replay, itself running to extra time and pens and, in an ideal world, featuring at least a couple of sendings off and another self-immolating
post-match media meltdown from Sir Alex Ferguson.
Correct draw for the semis, though: United versus City in what, with a bit of luck, will be a broiling, horizon-lowering battle of local
vindictiveness from which nobody emerges well. Yes, a tension-inducing, nerve-unravelling final between those two sides might have been handy, too, but it probably would have come too late for our purposes – those purposes, obviously, being the confirmation of a top four place, or slightly better. And, to that end, the longer City and United can hang around in any cup competitions going, and the more exhausting and
spiritually debilitating they can find them, the better. At this stage, the pragmatist says: ask not what you can do for the FA Cup; ask what
the FA Cup can still do for you.
Here’s Sir Bobby Charlton, speaking about big-spending football clubs, lavishing large sums of money on top players:
‘You might criticise Manchester City, Chelsea or Liverpool for the money they’ve spent, but they’re only interested in winning the big prize, which is the Premier League. Yet it can be won by a club [like Manchester United] that produces their own young players and brings them through. You get a bit of an affiliation with a football club when that sort of thing is taking place, and not just piling loads and loads of money in. That’s our philosophy at United, but we don’t know what happens with City and Chelsea – they have their own way.’
Well, it would be churlish not to be thoroughly impressed at the way United have survived on a shoestring these last 30 years or so, somehow making do and getting by. And far be it from any of us to suggest that the club’s ability to attract many of the best young players in recent years has had anything to do with its financial clout.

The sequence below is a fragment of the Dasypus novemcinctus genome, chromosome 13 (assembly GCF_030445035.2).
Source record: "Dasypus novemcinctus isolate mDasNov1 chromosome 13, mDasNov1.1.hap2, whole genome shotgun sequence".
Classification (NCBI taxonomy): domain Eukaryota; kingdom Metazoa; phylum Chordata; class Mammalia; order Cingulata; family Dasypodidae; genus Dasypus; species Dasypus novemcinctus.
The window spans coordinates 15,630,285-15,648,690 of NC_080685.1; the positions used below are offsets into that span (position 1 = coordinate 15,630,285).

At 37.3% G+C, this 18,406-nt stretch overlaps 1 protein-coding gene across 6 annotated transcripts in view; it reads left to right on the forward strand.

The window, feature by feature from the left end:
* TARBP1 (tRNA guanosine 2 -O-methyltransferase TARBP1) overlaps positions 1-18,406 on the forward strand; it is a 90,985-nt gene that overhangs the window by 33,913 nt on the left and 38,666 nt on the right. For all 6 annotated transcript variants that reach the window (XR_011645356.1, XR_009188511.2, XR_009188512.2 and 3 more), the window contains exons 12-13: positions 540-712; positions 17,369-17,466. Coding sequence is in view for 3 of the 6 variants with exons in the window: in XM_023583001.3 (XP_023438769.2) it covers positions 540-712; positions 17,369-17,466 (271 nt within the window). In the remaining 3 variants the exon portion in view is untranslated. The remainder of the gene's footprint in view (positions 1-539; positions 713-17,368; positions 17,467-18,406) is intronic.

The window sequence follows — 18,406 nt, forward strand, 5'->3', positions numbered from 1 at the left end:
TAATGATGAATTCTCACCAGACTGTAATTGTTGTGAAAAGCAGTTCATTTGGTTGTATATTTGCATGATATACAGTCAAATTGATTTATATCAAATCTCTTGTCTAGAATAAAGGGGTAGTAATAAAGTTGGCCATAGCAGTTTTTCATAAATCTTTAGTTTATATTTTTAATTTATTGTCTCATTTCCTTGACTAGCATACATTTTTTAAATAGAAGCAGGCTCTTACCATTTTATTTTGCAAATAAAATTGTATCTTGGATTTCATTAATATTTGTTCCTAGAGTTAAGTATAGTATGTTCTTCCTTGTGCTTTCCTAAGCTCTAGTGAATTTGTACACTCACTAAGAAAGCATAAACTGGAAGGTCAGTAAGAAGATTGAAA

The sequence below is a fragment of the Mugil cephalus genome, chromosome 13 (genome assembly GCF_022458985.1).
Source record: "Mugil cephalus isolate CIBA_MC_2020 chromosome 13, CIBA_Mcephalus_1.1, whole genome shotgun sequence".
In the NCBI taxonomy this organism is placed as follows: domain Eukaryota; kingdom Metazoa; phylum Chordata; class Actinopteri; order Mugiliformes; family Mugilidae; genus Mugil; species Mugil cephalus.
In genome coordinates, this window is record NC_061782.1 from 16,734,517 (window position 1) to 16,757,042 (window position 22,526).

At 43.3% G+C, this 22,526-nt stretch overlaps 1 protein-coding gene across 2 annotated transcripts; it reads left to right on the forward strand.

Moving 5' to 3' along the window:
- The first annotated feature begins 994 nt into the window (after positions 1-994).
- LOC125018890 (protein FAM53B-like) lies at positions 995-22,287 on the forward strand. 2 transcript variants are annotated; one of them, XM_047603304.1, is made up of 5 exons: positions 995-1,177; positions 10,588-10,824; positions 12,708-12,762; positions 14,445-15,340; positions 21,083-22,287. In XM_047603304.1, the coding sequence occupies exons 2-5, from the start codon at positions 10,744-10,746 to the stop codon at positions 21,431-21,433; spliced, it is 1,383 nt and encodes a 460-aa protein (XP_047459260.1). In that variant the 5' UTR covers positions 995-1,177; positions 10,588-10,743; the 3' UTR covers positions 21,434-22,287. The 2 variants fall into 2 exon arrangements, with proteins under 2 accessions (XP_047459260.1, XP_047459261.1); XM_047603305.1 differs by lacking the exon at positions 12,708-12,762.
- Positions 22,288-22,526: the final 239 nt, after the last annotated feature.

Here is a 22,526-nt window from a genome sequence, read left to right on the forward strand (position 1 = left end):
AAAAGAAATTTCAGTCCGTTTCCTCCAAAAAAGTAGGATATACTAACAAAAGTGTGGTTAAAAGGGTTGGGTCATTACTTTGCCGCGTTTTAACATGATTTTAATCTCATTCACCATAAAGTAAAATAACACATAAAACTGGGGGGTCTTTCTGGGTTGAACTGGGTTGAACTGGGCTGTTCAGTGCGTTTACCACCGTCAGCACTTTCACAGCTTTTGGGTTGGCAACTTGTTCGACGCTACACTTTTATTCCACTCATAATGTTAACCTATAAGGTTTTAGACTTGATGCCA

But is it possible that Charlton is forgetting how the United that apparently turns up its nose at the thought of ‘just piling loads and loads of money in’ is also the United that spent £25.6 million on Wayne Rooney (breaking the record for a player under 20), and £30 million on Rio Ferdinand (a record transfer fee at the time) and £30.75 million on Dimitar Berbatov, and £21.5 million on Nani, and £14 million, potentially rising to £18.6 million, on Michael Carrick, not to mention £7 million on Nemanja Vidic and £5.5 million on Patrice Evra? Maybe the ‘philosophy at United’ is not quite so distinctive, or indeed so organic, as Sir Bobby appears to think.
So, we’ve signed Fernando Torres. Had you heard? There was some stuff about it in the papers…
And how convenient that we had the squad number 9 all ready and available for him to slide straight into. Oddly, the number classically associated with golden goal-scorers (Lawton, Bentley, Bridges, Osgood, Dixon, Hasselbaink – those kinds of people) has been vacant at our club for a while, and was subject to a peculiar period of untraditional usage before that. So it is that Torres will wear the shirt recently graced by Steve Sidwell and Khalid Boulahrouz. In fact, apart from the barely ever selected Franco Di Santo, not since Hernan Crespo was given it in 2005/06 has the number 9 appeared on the back of a striker – where it ought to appear. It will be nice to see it used properly again.